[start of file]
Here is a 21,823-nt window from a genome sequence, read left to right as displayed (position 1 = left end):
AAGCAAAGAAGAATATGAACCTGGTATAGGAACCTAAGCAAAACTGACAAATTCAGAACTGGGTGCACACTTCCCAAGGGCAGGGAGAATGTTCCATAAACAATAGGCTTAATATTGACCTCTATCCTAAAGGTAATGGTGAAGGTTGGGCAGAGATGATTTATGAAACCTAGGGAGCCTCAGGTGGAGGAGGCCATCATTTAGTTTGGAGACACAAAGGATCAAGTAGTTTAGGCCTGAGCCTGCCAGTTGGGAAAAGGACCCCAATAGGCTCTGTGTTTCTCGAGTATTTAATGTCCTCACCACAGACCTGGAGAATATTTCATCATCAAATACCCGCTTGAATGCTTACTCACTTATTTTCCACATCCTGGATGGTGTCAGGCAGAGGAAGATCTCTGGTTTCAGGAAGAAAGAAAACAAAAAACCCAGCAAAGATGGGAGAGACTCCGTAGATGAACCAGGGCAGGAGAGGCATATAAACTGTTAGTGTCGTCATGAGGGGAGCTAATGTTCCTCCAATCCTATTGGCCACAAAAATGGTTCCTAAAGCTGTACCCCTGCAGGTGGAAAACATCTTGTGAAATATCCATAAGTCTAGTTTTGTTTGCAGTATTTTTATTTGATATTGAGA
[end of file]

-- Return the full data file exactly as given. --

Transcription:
Here is a 21,823-nt window from a genome sequence, read left to right as displayed (position 1 = left end):
AAGCAAAGAAGAATATGAACCTGGTATAGGAACCTAAGCAAAACTGACAAATTCAGAACTGGGTGCACACTTCCCAAGGGCAGGGAGAATGTTCCATAAACAATAGGCTTAATATTGACCTCTATCCTAAAGGTAATGGTGAAGGTTGGGCAGAGATGATTTATGAAACCTAGGGAGCCTCAGGTGGAGGAGGCCATCATTTAGTTTGGAGACACAAAGGATCAAGTAGTTTAGGCCTGAGCCTGCCAGTTGGGAAAAGGACCCCAATAGGCTCTGTGTTTCTCGAGTATTTAATGTCCTCACCACAGACCTGGAGAATATTTCATCATCAAATACCCGCTTGAATGCTTACTCACTTATTTTCCACATCCTGGATGGTGTCAGGCAGAGGAAGATCTCTGGTTTCAGGAAGAAAGAAAACAAAAAACCCAGCAAAGATGGGAGAGACTCCGTAGATGAACCAGGGCAGGAGAGGCATATAAACTGTTAGTGTCGTCATGAGGGGAGCTAATGTTCCTCCAATCCTATTGGCCACAAAAATGGTTCCTAAAGCTGTACCCCTGCAGGTGGAAAACATCTTGTGAAATATCCATAAGTCTAGTTTTGTTTGCAGTATTTTTATTTGATATTGAGA